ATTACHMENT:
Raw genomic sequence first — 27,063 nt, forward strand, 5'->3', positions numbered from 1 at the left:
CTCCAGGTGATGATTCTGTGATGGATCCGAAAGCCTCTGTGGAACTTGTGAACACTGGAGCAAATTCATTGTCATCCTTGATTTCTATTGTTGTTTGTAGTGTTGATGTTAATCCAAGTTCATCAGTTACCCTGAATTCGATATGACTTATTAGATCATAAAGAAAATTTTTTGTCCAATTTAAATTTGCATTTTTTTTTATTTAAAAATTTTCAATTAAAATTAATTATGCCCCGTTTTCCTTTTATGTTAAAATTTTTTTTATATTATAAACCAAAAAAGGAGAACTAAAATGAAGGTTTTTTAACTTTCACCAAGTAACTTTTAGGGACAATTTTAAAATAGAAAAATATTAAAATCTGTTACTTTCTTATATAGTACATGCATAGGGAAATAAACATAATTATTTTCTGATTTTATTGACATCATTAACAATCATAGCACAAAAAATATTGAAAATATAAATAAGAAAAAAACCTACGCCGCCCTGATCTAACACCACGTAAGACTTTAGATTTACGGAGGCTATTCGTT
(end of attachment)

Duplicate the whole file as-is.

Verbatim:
Raw genomic sequence first — 27,063 nt, forward strand, 5'->3', positions numbered from 1 at the left:
CTCCAGGTGATGATTCTGTGATGGATCCGAAAGCCTCTGTGGAACTTGTGAACACTGGAGCAAATTCATTGTCATCCTTGATTTCTATTGTTGTTTGTAGTGTTGATGTTAATCCAAGTTCATCAGTTACCCTGAATTCGATATGACTTATTAGATCATAAAGAAAATTTTTTGTCCAATTTAAATTTGCATTTTTTTTTATTTAAAAATTTTCAATTAAAATTAATTATGCCCCGTTTTCCTTTTATGTTAAAATTTTTTTTATATTATAAACCAAAAAAGGAGAACTAAAATGAAGGTTTTTTAACTTTCACCAAGTAACTTTTAGGGACAATTTTAAAATAGAAAAATATTAAAATCTGTTACTTTCTTATATAGTACATGCATAGGGAAATAAACATAATTATTTTCTGATTTTATTGACATCATTAACAATCATAGCACAAAAAATATTGAAAATATAAATAAGAAAAAAACCTACGCCGCCCTGATCTAACACCACGTAAGACTTTAGATTTACGGAGGCTATTCGTT